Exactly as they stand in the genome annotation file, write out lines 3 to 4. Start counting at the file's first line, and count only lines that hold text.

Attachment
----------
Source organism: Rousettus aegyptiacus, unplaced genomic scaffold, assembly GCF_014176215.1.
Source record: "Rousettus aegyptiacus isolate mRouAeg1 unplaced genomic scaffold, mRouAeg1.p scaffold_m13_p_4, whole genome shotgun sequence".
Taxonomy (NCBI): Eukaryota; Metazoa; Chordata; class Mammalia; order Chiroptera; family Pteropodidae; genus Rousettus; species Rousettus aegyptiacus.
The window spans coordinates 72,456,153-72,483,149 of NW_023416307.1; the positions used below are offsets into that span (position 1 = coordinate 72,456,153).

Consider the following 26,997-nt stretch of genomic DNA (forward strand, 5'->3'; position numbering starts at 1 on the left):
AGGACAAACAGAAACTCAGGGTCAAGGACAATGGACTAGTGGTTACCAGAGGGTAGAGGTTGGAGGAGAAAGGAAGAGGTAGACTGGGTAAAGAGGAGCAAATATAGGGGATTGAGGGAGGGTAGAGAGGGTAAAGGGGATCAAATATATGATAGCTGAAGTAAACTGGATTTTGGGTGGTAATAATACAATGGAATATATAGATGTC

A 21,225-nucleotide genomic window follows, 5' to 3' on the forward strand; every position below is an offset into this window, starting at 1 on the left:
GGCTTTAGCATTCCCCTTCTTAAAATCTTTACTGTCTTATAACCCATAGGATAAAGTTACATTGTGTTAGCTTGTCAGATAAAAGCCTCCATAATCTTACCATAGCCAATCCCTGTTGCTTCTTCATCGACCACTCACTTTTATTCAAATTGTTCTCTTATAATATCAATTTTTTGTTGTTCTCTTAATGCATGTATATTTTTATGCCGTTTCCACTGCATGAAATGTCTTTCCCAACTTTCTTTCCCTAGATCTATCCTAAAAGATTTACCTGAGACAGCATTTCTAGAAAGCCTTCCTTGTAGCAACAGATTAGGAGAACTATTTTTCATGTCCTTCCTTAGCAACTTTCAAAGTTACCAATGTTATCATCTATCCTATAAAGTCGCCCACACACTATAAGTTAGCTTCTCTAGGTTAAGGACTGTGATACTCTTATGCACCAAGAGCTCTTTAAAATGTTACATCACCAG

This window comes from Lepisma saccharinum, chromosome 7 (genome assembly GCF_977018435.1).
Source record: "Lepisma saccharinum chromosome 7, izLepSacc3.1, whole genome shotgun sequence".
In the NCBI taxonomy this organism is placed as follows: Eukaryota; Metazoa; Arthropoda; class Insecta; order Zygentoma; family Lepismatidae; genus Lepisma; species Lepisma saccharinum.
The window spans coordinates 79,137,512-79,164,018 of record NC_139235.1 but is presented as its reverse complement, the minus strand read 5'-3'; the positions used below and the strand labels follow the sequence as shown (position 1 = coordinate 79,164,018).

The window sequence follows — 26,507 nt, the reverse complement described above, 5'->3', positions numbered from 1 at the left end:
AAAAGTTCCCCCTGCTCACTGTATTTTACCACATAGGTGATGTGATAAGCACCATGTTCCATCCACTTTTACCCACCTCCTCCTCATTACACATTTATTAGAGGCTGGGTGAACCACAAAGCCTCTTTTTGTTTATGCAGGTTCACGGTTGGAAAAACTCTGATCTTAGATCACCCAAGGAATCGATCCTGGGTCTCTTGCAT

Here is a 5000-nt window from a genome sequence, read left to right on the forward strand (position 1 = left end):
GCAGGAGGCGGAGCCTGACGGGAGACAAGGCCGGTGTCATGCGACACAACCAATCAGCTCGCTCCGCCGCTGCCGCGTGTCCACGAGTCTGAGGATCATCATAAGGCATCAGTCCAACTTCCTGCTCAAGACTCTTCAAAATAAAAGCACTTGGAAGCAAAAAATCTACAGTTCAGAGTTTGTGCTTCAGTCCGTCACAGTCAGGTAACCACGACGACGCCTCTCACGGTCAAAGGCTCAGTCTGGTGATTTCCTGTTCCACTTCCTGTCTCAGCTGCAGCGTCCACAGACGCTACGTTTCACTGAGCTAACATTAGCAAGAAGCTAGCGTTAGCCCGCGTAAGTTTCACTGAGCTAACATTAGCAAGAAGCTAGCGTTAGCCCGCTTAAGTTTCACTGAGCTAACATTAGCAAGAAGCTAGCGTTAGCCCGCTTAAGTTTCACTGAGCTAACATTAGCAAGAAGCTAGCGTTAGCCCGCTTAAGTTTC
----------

Taxonomy (NCBI): Eukaryota; Metazoa; Chordata; class Mammalia; order Chiroptera; family Pteropodidae; genus Rousettus; species Rousettus aegyptiacus.
The window spans coordinates 72,456,153-72,483,149 of NW_023416307.1; the positions used below are offsets into that span (position 1 = coordinate 72,456,153).